Eagle has had setbacks of its own. The team had planned to do its high-speed test runs at Edwards Air Force Base in California; nearby Rogers Dry Lake, best known as a landing strip for the space shuttle, provides both the expanse and smoothness ideal for high speeds—far better than the conditions at Black Rock. But this time, the team couldn’t afford the $25,000 fee the Air Force was charging to use the lakebed. That led them to Black Rock, where a permit they secured from the Bureau of Land Management cleared them for four days of testing. On Thursday afternoon they were still at it, working to get in one good run before they packed up and returned to Washington.
The Eagle team was exhausted, yet spirits were up. The fireball from the earlier run (known as a “hot start”) did no noticeable damage, but they wanted to find a longer, smoother spot for their final run. A couple of hours searching the lakebed on Wednesday afternoon yielded more room to stretch out, an open 4.25-mile stretch on the playa’s northeast end. The team towed the car about an hour and a half deeper onto the parched lakebed. The ground crew again swarmed around to prep the car for the launch that everyone hoped would meet the week’s goal of one good 500mph run.
The crew rolled in the huffer cart and kick-started the J79. Shadle’s son Cameron fired a signal flare. Shadle throttled forward, and the Eagle quickly disappeared in a plume of ginger-colored desert dust. Shadle throttled up to 100 percent at the one-mile mark. The car gathered speed, turbine wailing and dust rising in its wake. A deep rumble echoed across the playa as Eagle accelerated into the 200mph range, then 300, then 350...
And then it was over. Shadle threw the chute as the Eagle streaked past the end line. Following along were the team’s two safety trucks, loaded with firefighting equipment, and Wallace’s techno-Subaru. The activity didn’t stop. Eagle’s turnaround crew was on the move, and in 40 minutes they had prepped the car for another run, something they would need to be able to do come record-attempt day. But the run exposed a problem. A wiring mistake meant there wasn’t enough juice to fire off the J79’s afterburner, which extracts more power from the turbine by igniting the exhaust gases. Without the afterburner, Eagle was held to a modest 350 mph.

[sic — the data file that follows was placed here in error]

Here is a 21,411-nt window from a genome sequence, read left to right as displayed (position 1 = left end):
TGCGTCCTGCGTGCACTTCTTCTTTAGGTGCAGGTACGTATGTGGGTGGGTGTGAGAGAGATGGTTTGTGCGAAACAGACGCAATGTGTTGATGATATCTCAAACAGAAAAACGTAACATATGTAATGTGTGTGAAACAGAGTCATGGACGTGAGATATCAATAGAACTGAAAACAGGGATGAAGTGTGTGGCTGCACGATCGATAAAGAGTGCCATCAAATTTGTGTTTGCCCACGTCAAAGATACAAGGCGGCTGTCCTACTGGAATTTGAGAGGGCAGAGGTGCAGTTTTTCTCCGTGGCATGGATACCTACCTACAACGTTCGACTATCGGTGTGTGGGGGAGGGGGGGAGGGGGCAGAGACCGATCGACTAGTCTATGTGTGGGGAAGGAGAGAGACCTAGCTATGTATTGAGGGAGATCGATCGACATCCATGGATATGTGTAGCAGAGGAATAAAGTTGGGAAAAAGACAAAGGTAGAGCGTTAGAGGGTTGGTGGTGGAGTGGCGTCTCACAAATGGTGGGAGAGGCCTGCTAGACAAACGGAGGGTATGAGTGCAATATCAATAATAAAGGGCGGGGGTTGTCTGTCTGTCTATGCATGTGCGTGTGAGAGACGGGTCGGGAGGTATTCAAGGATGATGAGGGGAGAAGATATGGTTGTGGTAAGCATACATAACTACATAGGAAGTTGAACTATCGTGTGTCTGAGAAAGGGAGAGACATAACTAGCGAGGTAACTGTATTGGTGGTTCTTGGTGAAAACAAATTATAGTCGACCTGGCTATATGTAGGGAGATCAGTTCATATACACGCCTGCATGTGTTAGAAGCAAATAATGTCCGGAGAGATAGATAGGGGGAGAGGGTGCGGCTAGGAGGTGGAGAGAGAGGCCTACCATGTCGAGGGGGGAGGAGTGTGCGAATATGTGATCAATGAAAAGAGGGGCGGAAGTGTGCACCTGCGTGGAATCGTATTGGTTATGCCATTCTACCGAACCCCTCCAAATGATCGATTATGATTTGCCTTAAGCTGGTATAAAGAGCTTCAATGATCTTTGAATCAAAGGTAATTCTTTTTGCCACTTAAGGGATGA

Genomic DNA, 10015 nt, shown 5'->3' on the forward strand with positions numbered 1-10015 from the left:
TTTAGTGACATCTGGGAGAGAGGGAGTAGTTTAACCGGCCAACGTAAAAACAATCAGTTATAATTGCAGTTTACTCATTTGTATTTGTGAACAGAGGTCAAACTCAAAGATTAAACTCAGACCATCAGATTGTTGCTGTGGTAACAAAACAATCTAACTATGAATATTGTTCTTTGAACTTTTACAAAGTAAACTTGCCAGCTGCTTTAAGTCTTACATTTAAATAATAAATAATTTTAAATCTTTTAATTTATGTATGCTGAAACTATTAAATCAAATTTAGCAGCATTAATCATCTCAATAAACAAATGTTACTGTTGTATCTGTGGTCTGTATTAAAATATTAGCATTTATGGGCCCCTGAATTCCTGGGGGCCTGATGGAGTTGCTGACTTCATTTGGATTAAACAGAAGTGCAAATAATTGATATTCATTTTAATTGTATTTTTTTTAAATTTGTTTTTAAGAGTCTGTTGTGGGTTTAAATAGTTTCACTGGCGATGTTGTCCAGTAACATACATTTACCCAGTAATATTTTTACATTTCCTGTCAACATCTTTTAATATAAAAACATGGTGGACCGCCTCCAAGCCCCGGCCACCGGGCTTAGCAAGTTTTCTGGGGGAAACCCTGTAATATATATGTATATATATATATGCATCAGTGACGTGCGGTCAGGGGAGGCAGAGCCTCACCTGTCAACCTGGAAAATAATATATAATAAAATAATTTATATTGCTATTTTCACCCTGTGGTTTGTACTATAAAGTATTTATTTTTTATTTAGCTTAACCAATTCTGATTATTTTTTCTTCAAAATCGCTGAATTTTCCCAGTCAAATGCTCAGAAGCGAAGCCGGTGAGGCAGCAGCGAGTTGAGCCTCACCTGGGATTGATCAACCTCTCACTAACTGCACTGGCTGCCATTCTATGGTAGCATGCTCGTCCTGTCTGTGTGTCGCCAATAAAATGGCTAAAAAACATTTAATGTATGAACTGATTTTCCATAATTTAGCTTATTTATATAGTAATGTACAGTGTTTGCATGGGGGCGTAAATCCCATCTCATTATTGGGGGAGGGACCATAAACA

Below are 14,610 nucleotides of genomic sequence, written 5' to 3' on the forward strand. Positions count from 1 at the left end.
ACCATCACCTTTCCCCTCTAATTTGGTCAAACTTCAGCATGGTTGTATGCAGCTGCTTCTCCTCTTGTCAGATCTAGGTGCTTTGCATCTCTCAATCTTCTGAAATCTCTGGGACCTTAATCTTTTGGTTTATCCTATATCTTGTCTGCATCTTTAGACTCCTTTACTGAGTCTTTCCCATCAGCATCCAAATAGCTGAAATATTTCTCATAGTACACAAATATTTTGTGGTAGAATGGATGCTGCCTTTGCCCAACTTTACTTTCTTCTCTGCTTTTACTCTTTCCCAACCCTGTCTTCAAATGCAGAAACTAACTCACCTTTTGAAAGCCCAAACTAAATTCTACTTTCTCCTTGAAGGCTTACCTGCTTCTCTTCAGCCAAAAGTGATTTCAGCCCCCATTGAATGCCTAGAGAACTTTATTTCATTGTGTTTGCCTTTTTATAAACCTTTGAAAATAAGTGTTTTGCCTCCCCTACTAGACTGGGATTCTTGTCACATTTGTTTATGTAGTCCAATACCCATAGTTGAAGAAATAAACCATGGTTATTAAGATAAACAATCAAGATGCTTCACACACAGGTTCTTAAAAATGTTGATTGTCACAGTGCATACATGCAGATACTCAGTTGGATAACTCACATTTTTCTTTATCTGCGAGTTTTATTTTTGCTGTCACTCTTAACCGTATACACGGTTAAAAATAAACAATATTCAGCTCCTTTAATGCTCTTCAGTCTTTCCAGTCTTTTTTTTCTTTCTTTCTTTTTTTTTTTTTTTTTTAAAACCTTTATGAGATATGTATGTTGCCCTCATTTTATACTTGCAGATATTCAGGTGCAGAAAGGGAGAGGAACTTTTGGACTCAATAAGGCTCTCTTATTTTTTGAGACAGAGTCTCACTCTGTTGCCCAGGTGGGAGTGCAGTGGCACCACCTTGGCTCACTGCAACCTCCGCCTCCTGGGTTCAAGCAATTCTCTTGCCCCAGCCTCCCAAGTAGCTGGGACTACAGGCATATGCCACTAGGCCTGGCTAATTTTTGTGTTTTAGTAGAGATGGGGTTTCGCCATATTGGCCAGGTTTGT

Back at the camp, Shadle began packing up the team’s dust-covered gear. He was pleased with the day’s results. The Eagle’s high-speed parachute worked flawlessly, and the team’s turnaround time was more than quick enough to meet the FIA’s rules. If they had been going for the record, they would have another 20 minutes to play with. They made 80 percent of their goal for the week, and they would have the rest of the year to make up the last 20 percent—the 500mph-plus runs—that will keep them on schedule for a record attempt next year.
By nightfall, the Eagle team caravan—two 18-wheelers, six RVs, Wallace’s Subaru and one land-speed car packed away in a trailer—were on the move, headed back to their day jobs, where they would spend their idle moments obsessing over the wiring problem, the logistics of the next run, and what it might feel like to one day bring the obscure, moneyless title of land-speed record holder home.single page